The effects of exercise on LDL

The effects of exercise on LDL
The effects of exercise on LDL

The third guidelines from the of the National Cholesterol Education Program's (NCEP) Adult Treatment Panel (ATP III) have always placed an emphasis on therapeutic lifestyle changes (TLC) as an essential component in the management of cardiovascular disease (CVD) risk.1 In 2004, more aggressive LDL goals where put into place that reinforced TLC as an essential component in reaching lipid levels.2

TLC as proposed includes improved diet, weight reduction, and increased physical activity.1 The somewhat vague NCEP activity recommendation for moderate exercise is based on a 1996 Surgeon General's report3 and calls for 30 minutes or more of exercise at 45%-85% of capacity.1,3

Capacity can be determined by either directly measuring maximal aerobic capacity (VO2) or using heart rate (HR). Because it requires no testing and is a surrogate for VO2, HR may be more convenient for most people.

Either way, total energy expenditure per week should equal 1,000 kilocalories or more (Table 1). Emphasis is placed on aerobic exercise as lipid changes from resistance training have not shown consistent benefits, likely related to the comparatively fewer calories expended.4

Table 1. Energy expenditure of various activities

Activity Kcal/hour
150-lb person
220-lb person
Walking the dog /strolling at 2.5 mph 200 294
Brisk walk at 4 mph 335 490
Lap swimming moderate pace (crawl 50 yards/min) 536
Jogging 5 mph (12-min mile) 536 784
Running 7.5 mph (8-min mile) 838 1,225
Cycling at a leisure pace (<10 mph) 268 392
 Cycling at 15 mph 670 980

Adapted from Ainsworth BE, Haskell WL, Whitt MC, et al. Compendium of physical activities: an update of activity codes and MET intensities. Med Sci Sports Exerc. 2000;32:S498-504.

Following NCEP advice with the goal of reducing LDL could lead to disappointing results. A 2006 meta-analysis of 49 randomized controlled trials involving 2,990 men showed an overall improvement in lipid profiles, with a 2% decrease in total cholesterol (TC), 3% decrease for LDL, 9% decrease in triglycerides (TG), and an increase of 2% for HDL.5

A 2004 meta-analysis of 1,715 women in 41 randomized controlled trials showed similar effects with 2% reductions in TC, 3% in LDL, 5% TG, with HDL increasing 3%.6 Of course, there are considerable individual variations, and generally those with less favorable lipid profiles benefit the most; studies that included dietary changes had even better outcomes.7 However, the benefits of dietary modification are beyond the scope of this review.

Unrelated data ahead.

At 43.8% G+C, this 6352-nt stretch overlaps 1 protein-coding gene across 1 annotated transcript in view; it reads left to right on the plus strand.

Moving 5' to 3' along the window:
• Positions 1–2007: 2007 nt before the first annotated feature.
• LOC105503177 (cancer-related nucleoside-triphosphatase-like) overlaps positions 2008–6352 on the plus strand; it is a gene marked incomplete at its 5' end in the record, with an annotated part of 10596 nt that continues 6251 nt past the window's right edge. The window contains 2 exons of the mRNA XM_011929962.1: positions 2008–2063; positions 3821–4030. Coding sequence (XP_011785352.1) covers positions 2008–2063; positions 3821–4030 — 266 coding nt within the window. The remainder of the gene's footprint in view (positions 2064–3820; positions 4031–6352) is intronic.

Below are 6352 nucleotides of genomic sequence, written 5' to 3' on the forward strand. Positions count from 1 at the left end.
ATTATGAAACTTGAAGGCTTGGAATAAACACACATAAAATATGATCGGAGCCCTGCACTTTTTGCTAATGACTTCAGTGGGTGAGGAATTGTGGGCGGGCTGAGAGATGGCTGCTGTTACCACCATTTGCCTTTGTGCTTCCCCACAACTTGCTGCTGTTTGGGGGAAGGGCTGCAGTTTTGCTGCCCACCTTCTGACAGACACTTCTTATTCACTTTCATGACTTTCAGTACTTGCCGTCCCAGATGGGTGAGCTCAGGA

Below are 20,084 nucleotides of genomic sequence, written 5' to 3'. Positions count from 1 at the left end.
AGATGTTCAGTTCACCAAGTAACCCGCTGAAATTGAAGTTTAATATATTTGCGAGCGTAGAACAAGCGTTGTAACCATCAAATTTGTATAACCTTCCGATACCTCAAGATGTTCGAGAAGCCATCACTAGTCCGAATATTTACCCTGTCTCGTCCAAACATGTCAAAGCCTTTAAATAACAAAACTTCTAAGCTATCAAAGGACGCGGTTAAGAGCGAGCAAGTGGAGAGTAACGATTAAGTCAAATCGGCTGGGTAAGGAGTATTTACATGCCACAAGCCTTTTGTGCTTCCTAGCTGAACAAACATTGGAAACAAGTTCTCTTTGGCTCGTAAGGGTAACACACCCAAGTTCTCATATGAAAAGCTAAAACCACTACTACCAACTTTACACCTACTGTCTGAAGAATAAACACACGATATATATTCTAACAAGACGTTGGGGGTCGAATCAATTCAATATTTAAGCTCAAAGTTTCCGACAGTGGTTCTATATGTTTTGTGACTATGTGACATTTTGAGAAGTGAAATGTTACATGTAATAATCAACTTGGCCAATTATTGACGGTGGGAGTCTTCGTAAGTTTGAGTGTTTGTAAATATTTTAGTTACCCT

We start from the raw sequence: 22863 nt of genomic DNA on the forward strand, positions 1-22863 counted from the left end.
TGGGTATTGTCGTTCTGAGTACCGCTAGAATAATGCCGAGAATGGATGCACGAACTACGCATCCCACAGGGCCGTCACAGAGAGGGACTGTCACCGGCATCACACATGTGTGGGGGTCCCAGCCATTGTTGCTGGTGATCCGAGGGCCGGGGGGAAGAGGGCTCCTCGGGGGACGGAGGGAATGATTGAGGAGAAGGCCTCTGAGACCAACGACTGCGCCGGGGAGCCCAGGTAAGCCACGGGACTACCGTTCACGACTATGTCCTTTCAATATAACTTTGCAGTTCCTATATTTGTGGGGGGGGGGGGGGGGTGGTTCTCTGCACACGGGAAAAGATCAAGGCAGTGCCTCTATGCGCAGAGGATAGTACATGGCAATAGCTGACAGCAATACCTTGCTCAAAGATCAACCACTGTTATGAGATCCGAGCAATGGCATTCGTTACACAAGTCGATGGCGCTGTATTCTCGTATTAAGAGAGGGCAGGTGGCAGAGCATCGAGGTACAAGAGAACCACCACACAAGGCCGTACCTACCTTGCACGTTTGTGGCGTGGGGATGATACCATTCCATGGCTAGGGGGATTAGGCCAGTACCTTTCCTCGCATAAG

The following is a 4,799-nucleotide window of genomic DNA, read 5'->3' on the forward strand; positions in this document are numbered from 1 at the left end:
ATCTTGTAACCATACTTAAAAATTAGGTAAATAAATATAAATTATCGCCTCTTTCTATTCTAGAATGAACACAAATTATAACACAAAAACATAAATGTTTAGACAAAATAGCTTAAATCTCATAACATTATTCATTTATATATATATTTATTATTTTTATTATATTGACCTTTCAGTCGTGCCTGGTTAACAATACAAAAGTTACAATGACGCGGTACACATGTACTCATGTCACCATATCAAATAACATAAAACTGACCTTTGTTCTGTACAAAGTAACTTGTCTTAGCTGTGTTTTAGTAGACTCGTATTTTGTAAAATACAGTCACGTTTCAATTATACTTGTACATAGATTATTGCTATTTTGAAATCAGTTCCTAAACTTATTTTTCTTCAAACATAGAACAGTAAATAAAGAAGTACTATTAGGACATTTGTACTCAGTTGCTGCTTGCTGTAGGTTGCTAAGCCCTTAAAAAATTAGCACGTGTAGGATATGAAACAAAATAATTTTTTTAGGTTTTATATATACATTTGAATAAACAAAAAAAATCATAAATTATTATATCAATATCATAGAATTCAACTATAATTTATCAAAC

Given the aggressive goals recommended by ATP-III/NCEP, this amount of change in the lipid profile seems almost negligible. Still, even a 1% reduction in LDL is a powerful, as it reduces CVD risk by 2%-3%.1 Similarly, every 1 mg/dL increase in HDL reduces risk of CVD by 2%-3%. Although the absolute changes in the lipid profile may seem disheartening, there is no doubt that regular physical activity is cardioprotective.

There are a number of benefits to maintaining an active lifestyle above and beyond what shows up on a lipid profile. To better understand the beneficial effects of exercise, a short review of lipid metabolism and testing is required.

Lipid metabolism

A standard lipid panel does not directly measure LDL; instead, it is based on the Friedewald formula in which LDL=TC – HDL – very low density lipoprotein (VLDL) – 1/5 TG. Because it is an indirect measurement, the beneficial changes from exercise may be missed. Specifically those changes related to LDL-C particle size and number as well as those changes affecting apolipoproteins.

The primary role of cholesterol molecules is to transport cholesterol esters (CE) and TGs. Cells use CEs for the production and maintenance of cell walls, as well as hormone formation. TGs are used as fuel to meet the immediate energy needs of skeletal muscle or stored in adipose tissue. In a fed state, CEs and TGs are transported from the gut by chylomicrons; while fasting, TGs are packaged in VLDL by the liver.  Whether they enter the circulation directly from the gut or are produced by the liver, CEs contain Apo-B in their outer shell.

Once in circulation the molecules interact with HDL to receive further Apo-lipoproteins (primarily Apo-C 1, 2, and 3, and Apo-E). The addition of Apo-C is necessary as it acts as a cofactor to lipoprotein lipase (LPL). LPL is important in the cellular exchange of TGs and CEs as VLDL and chylomicrons circulate.

As the TG-rich core is depleted, VLDLs become smaller and are reclassified as intermediate density lipoprotein (IDL). Both IDL and chylomicron remnants return to the liver where they are either reabsorbed or, in the case of IDL, converted to LDL. Hepatic lipase (HL) plays a crucial role in this transformation. Unlike chylomicrons and VLDL, LDL contains mostly CE and is relatively low in TG.  In an environment of high TG, LDL take on less CE and more TG making them smaller and more dense.8

Small dense LDL (sdLDL) are thought to have less affinity to LDL receptors in the liver and therefore less likely than their larger counterparts to be cleared from circulation. Furthermore, sdLDL are thought to be more readily oxidized and bind easier to vessel walls, leading to arthrosclerosis.9 Even small changes in LDL particle size have been linked to cardiac disease.9-11 For example, in the Quebec Cardiovascular Study, a peak particle diameter <25.6 nm was associated with a 3.6 times greater risk of heart disease than a peak particle diameter >26.5 nm.12

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